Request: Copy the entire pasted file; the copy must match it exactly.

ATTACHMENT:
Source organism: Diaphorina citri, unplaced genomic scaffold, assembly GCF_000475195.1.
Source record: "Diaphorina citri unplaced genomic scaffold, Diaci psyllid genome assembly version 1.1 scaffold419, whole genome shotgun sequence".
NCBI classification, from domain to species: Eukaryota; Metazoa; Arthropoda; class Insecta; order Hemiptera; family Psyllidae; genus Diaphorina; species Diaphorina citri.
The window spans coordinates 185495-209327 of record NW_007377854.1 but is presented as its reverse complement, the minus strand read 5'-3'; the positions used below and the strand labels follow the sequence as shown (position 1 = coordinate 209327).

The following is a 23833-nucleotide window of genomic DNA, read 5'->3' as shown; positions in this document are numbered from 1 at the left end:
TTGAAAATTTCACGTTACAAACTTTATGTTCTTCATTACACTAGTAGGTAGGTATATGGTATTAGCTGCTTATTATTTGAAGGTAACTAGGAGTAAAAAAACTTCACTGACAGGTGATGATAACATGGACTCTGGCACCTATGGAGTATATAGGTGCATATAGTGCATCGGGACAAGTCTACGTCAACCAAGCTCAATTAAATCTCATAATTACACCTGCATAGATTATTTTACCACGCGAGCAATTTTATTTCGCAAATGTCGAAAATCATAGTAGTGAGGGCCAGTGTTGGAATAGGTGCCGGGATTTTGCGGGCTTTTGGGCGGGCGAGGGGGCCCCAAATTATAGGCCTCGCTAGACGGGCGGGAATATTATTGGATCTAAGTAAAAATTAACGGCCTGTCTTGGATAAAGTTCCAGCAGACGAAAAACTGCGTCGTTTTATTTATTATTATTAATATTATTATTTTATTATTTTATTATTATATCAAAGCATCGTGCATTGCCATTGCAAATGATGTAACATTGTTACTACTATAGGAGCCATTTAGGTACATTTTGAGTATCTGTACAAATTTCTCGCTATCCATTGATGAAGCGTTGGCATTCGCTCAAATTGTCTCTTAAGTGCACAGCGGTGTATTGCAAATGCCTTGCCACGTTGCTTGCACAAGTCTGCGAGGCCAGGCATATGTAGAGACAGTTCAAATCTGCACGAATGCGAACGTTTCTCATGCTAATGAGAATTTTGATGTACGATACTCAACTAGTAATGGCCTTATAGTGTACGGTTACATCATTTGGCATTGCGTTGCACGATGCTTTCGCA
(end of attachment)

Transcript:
Source organism: Diaphorina citri, unplaced genomic scaffold, assembly GCF_000475195.1.
Source record: "Diaphorina citri unplaced genomic scaffold, Diaci psyllid genome assembly version 1.1 scaffold419, whole genome shotgun sequence".
NCBI classification, from domain to species: Eukaryota; Metazoa; Arthropoda; class Insecta; order Hemiptera; family Psyllidae; genus Diaphorina; species Diaphorina citri.
The window spans coordinates 185495-209327 of record NW_007377854.1 but is presented as its reverse complement, the minus strand read 5'-3'; the positions used below and the strand labels follow the sequence as shown (position 1 = coordinate 209327).

The following is a 23833-nucleotide window of genomic DNA, read 5'->3' as shown; positions in this document are numbered from 1 at the left end:
TTGAAAATTTCACGTTACAAACTTTATGTTCTTCATTACACTAGTAGGTAGGTATATGGTATTAGCTGCTTATTATTTGAAGGTAACTAGGAGTAAAAAAACTTCACTGACAGGTGATGATAACATGGACTCTGGCACCTATGGAGTATATAGGTGCATATAGTGCATCGGGACAAGTCTACGTCAACCAAGCTCAATTAAATCTCATAATTACACCTGCATAGATTATTTTACCACGCGAGCAATTTTATTTCGCAAATGTCGAAAATCATAGTAGTGAGGGCCAGTGTTGGAATAGGTGCCGGGATTTTGCGGGCTTTTGGGCGGGCGAGGGGGCCCCAAATTATAGGCCTCGCTAGACGGGCGGGAATATTATTGGATCTAAGTAAAAATTAACGGCCTGTCTTGGATAAAGTTCCAGCAGACGAAAAACTGCGTCGTTTTATTTATTATTATTAATATTATTATTTTATTATTTTATTATTATATCAAAGCATCGTGCATTGCCATTGCAAATGATGTAACATTGTTACTACTATAGGAGCCATTTAGGTACATTTTGAGTATCTGTACAAATTTCTCGCTATCCATTGATGAAGCGTTGGCATTCGCTCAAATTGTCTCTTAAGTGCACAGCGGTGTATTGCAAATGCCTTGCCACGTTGCTTGCACAAGTCTGCGAGGCCAGGCATATGTAGAGACAGTTCAAATCTGCACGAATGCGAACGTTTCTCATGCTAATGAGAATTTTGATGTACGATACTCAACTAGTAATGGCCTTATAGTGTACGGTTACATCATTTGGCATTGCGTTGCACGATGCTTTCGCA